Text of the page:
I hope you had a good Christmas and New Year. Like many of you I spent my time at two family get-togethers – although I hope you didn’t have to travel quite the distance I did between England and Spain!
Of course politics and government never really stop and over Christmas you start to get ready for the next year. As part of that I wrote a piece for the Times setting out our position on the economy and asking some questions of the Labour Party. You can read it HERE (paywall) or Lib Dem Voice has a summary HERE.
We also got a bit of attention after the party’s central message for spokespeople was featured on the BBC. There’s nothing unusual about political parties wanting to ensure they get their message across, and our key argument – that the Liberal Democrats are building a stronger economy in a fairer society, enabling every person to get on in life – is one that I hope some of you are already starting to recognise. I know there are people who are uneasy about this kind of message discipline, but we all know from successful campaigns in council wards and by-elections that you must be clear, simple and consistent in what you say to voters, and we have to do that at a national level.
The idea of combining a strong economy with a fair and transparent society is something that will also be seen in an international context this year when we host the G8 in Northern Ireland. Events like the G8 are always a mixture of dealing with the urgent issues of the day as well as looking at some longer-term themes – like food security – that the host country can help to set. It is in those central themes of the summit that I believe there is a lot that Liberal Democrats will be happy to see.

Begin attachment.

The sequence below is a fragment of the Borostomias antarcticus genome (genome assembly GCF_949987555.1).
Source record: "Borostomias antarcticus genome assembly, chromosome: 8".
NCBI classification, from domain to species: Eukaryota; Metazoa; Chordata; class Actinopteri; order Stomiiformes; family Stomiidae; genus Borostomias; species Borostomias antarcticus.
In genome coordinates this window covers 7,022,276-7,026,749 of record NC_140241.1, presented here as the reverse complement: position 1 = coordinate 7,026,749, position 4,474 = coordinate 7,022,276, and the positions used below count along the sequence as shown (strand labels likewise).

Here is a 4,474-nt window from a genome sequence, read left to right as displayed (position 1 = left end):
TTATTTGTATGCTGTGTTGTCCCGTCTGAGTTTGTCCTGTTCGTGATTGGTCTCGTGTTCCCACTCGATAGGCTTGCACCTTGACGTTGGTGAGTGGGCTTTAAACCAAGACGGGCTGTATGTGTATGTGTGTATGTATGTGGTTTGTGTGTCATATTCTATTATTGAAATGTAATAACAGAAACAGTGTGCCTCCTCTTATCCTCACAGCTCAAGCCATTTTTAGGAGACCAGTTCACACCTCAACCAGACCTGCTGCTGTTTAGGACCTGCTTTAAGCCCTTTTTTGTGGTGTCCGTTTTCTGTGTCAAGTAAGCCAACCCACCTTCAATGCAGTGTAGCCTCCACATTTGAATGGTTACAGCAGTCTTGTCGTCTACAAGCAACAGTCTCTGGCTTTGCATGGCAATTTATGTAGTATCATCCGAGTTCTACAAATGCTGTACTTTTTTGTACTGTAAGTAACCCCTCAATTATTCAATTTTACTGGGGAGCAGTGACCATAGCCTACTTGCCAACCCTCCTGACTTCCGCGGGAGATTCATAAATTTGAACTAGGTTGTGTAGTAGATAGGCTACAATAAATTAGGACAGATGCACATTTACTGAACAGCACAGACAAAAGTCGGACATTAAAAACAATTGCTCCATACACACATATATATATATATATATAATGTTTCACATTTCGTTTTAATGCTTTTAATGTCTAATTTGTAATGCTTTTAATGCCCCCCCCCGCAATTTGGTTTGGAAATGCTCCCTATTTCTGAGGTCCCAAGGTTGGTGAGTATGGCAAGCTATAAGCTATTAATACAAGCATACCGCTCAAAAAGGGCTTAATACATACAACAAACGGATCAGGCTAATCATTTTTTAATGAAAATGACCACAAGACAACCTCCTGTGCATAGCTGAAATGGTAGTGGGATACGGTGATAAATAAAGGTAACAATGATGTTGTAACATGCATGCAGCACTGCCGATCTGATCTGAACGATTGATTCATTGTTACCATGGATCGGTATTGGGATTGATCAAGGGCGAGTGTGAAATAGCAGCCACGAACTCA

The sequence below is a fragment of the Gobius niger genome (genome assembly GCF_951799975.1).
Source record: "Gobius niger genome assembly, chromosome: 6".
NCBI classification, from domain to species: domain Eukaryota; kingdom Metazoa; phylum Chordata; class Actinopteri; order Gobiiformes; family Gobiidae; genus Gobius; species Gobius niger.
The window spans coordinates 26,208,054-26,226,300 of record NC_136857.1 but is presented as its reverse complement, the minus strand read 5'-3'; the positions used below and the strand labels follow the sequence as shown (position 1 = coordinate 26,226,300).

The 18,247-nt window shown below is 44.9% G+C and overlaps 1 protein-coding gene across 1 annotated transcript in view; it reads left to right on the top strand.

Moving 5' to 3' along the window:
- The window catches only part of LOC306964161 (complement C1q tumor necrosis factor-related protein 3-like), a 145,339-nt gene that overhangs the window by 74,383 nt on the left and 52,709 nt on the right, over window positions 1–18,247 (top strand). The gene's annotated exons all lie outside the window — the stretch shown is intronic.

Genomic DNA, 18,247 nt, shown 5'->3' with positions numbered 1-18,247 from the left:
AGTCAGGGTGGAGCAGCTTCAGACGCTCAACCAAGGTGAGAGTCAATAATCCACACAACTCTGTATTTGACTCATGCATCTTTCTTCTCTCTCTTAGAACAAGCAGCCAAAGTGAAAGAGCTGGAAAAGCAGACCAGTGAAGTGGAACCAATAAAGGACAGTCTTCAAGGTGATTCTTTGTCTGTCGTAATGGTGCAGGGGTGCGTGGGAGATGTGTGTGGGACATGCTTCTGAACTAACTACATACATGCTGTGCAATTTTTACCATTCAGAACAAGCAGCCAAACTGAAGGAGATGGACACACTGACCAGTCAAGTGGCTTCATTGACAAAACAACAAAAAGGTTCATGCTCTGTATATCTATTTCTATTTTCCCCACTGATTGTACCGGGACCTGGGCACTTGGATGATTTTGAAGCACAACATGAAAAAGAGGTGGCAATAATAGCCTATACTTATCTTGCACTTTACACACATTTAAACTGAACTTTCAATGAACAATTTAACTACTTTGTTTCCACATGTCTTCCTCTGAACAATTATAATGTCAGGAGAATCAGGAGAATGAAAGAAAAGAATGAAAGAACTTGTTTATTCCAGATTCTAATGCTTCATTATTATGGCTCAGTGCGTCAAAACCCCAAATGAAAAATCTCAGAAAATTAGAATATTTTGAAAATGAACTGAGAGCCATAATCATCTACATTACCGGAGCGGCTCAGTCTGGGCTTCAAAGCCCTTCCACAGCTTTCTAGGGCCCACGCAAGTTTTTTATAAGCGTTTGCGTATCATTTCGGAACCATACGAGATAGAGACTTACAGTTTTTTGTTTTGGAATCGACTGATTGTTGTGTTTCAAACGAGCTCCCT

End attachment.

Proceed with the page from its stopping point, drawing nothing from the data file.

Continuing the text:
What does that mean in practice? Well, it means dealing with multinational companies who play fast and loose with global tax rules to avoid paying their fair share, in their ‘home’ countries as well as wherever they expand. And it also means an ambitious approach to so-called ‘extractives transparency’, so that countries rich in natural resources get their fair share from the oil, gas and mining firms that make huge profits from them. For too long being rich in natural resources has been at best a mixed blessing for developing countries, and getting companies to be more transparent will help to change that.
We have a chance this year to show that events like the G8 can be about more than just the important work of increasing trade, they can also be about making the global economy a better and fairer place. It may not quite be the Olympics, but I hope it will still be an event that will make us feel proud.